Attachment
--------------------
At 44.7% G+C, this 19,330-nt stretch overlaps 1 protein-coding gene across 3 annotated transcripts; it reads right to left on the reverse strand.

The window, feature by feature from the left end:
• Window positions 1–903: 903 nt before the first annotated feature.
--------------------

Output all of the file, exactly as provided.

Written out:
At 44.7% G+C, this 19,330-nt stretch overlaps 1 protein-coding gene across 3 annotated transcripts; it reads right to left on the reverse strand.

The window, feature by feature from the left end:
• Window positions 1–903: 903 nt before the first annotated feature.